Raspberry PI can support many Linux versions optimised for the ARM processor that’s built into the motherboard. Many of those versions are derived from the most popular PC versions – for example “Pidora” from Fedora, or “Raspbian” from Debian. The project website contains a list of available Linux versions for Raspberry PI.
In the previous articles we covered how to get your Raspberry PI and how to set it up. It is now time to install the operating system. We at 2ndQuadrant Italia are particularly fond of Debian systems. We downloaded then the Raspbian version: from the official site linked above it is possible to download a zip file containing the image of a Linux Debian 7.0 wheezy, optimised to work with the ARM architecture. This operation should be done from another PC, with an SD reader port to copy the unzipped image of the operating system into the SD card.
Be aware that a simple copy of the image on the SD disk is not enough: it already includes a preliminary partition where
/ and operating system are stored, so it cannot be copied inside a particular preexisting partition of the SD card. Below some key-steps for the installation are listed.
In order to transfer the Raspbian image on the SD card, we have used a PC with Ubuntu as operating system. Our PC did not have a SD reader, so we used an external USB SD reader (if this is your case too, remember to insert the SD card into the USB reader before plugging it into the USB port). Here follows a summary of the tasks we did:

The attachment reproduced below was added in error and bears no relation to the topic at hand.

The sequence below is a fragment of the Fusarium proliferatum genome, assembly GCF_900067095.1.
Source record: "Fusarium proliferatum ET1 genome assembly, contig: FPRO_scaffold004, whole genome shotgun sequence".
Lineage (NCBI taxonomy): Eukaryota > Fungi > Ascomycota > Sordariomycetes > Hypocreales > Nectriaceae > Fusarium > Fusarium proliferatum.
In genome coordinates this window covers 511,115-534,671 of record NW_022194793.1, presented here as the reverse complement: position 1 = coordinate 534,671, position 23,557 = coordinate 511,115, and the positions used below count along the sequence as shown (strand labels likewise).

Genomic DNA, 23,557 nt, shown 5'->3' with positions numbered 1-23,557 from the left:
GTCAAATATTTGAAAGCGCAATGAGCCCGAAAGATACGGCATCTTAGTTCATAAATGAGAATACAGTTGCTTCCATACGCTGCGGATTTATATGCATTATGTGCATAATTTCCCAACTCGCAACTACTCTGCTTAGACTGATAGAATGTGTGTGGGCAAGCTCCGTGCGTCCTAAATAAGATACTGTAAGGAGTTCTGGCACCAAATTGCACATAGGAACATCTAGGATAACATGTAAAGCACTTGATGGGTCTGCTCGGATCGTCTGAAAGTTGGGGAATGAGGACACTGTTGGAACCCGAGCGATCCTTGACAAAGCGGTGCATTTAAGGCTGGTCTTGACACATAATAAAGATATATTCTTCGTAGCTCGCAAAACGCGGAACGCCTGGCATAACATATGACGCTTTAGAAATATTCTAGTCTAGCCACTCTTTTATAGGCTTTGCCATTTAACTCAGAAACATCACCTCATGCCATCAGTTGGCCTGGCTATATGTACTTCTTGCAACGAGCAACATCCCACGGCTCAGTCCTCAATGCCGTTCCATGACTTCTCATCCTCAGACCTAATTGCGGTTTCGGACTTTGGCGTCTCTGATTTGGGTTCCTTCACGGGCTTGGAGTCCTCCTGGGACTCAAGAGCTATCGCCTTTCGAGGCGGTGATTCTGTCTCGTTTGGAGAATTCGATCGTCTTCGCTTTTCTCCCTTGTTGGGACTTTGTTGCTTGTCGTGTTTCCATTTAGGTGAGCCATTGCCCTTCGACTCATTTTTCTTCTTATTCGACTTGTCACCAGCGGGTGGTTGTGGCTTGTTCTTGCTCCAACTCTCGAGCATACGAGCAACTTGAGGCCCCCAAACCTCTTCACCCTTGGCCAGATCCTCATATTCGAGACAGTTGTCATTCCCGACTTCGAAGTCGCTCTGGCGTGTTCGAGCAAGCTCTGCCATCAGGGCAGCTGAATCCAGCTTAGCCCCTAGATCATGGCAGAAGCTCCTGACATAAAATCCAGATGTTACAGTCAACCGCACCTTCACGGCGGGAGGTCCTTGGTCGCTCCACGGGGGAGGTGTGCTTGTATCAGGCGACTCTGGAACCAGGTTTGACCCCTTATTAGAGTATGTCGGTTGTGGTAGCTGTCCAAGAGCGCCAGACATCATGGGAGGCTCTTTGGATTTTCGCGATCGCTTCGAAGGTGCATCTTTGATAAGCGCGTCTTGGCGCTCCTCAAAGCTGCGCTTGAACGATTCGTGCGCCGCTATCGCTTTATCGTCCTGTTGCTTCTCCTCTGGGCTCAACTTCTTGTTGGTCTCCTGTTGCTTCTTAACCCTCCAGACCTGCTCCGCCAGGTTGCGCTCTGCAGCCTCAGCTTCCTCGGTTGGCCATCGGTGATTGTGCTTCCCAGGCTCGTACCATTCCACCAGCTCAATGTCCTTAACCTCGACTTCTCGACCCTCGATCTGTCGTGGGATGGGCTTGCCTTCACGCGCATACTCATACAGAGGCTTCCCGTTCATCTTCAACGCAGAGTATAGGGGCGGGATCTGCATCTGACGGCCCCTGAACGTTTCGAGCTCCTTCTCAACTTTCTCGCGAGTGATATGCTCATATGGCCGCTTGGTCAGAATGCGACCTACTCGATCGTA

- Download the zip file containing the image from the Raspberry PI repository
- Optionally, verify that the hash key of the zip file is the same as shown on the downloads page using the
- Extract the image with the
- Insert the SD card into the SD reader port. To find the name of the device, run the
dfcommand before and after inserting the SD card. The device that wasn’t present the first time identifies your SD card. Note that the SD card can show up more than once in the output of the
dfcommand (the device name of SD card will be listed with the last part indicating the partition number): in this case, as mentioned above, the partition of the device has to be unmount with the
umount /path/of/the/device/with/partitioncommand. If your SD card shows up more than once, you should unmount all of these partitions
- Make sure the device name is the name of the whole SD card as described above, not just a partition of it, relaunching the
dfcommand. Then, write the Raspbian image (.img file) into the SD with the
ddcommand. Something like:
dd bs=4M if=/path/to/raspbian.img of=/path/of/the/device.Block size set to 4M will work most of the time. If not, please try 1M – although 1M will take considerably longer
sync: this will ensure the write cache is flushed and that it is safe to unmount your SD card with the
Now it is possible to remove your SD card from the card reader and insert it in your Raspberry PI.
In the next post we will show you how to get started with it!